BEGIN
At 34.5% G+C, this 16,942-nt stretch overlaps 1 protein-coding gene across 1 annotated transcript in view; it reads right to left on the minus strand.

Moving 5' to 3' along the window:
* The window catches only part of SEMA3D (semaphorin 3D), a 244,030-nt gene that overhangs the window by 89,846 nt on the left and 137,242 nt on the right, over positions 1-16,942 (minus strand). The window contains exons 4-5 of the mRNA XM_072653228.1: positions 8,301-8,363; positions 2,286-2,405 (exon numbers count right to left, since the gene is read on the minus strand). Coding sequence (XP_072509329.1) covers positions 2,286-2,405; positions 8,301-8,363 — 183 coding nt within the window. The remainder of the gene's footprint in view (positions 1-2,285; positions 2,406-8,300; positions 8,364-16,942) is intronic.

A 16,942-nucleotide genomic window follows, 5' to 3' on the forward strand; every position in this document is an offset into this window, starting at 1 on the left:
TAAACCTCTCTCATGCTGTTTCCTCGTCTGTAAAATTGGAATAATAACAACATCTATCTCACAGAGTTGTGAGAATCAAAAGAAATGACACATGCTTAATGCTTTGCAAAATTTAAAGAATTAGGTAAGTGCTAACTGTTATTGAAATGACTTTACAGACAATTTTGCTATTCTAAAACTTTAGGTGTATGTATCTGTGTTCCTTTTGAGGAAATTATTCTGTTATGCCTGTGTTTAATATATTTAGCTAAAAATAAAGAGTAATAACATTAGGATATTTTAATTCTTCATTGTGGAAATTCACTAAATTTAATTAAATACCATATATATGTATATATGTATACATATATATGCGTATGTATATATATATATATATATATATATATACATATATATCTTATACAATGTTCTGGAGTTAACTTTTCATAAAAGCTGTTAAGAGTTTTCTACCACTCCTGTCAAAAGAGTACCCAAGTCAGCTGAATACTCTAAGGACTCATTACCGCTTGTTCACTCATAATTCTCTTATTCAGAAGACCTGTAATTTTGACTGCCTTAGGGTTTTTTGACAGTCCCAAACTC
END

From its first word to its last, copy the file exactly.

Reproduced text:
At 34.5% G+C, this 16,942-nt stretch overlaps 1 protein-coding gene across 1 annotated transcript in view; it reads right to left on the minus strand.

Moving 5' to 3' along the window:
* The window catches only part of SEMA3D (semaphorin 3D), a 244,030-nt gene that overhangs the window by 89,846 nt on the left and 137,242 nt on the right, over positions 1-16,942 (minus strand). The window contains exons 4-5 of the mRNA XM_072653228.1: positions 8,301-8,363; positions 2,286-2,405 (exon numbers count right to left, since the gene is read on the minus strand). Coding sequence (XP_072509329.1) covers positions 2,286-2,405; positions 8,301-8,363 — 183 coding nt within the window. The remainder of the gene's footprint in view (positions 1-2,285; positions 2,406-8,300; positions 8,364-16,942) is intronic.

A 16,942-nucleotide genomic window follows, 5' to 3' on the forward strand; every position in this document is an offset into this window, starting at 1 on the left:
TAAACCTCTCTCATGCTGTTTCCTCGTCTGTAAAATTGGAATAATAACAACATCTATCTCACAGAGTTGTGAGAATCAAAAGAAATGACACATGCTTAATGCTTTGCAAAATTTAAAGAATTAGGTAAGTGCTAACTGTTATTGAAATGACTTTACAGACAATTTTGCTATTCTAAAACTTTAGGTGTATGTATCTGTGTTCCTTTTGAGGAAATTATTCTGTTATGCCTGTGTTTAATATATTTAGCTAAAAATAAAGAGTAATAACATTAGGATATTTTAATTCTTCATTGTGGAAATTCACTAAATTTAATTAAATACCATATATATGTATATATGTATACATATATATGCGTATGTATATATATATATATATATATATATATACATATATATCTTATACAATGTTCTGGAGTTAACTTTTCATAAAAGCTGTTAAGAGTTTTCTACCACTCCTGTCAAAAGAGTACCCAAGTCAGCTGAATACTCTAAGGACTCATTACCGCTTGTTCACTCATAATTCTCTTATTCAGAAGACCTGTAATTTTGACTGCCTTAGGGTTTTTTGACAGTCCCAAACTC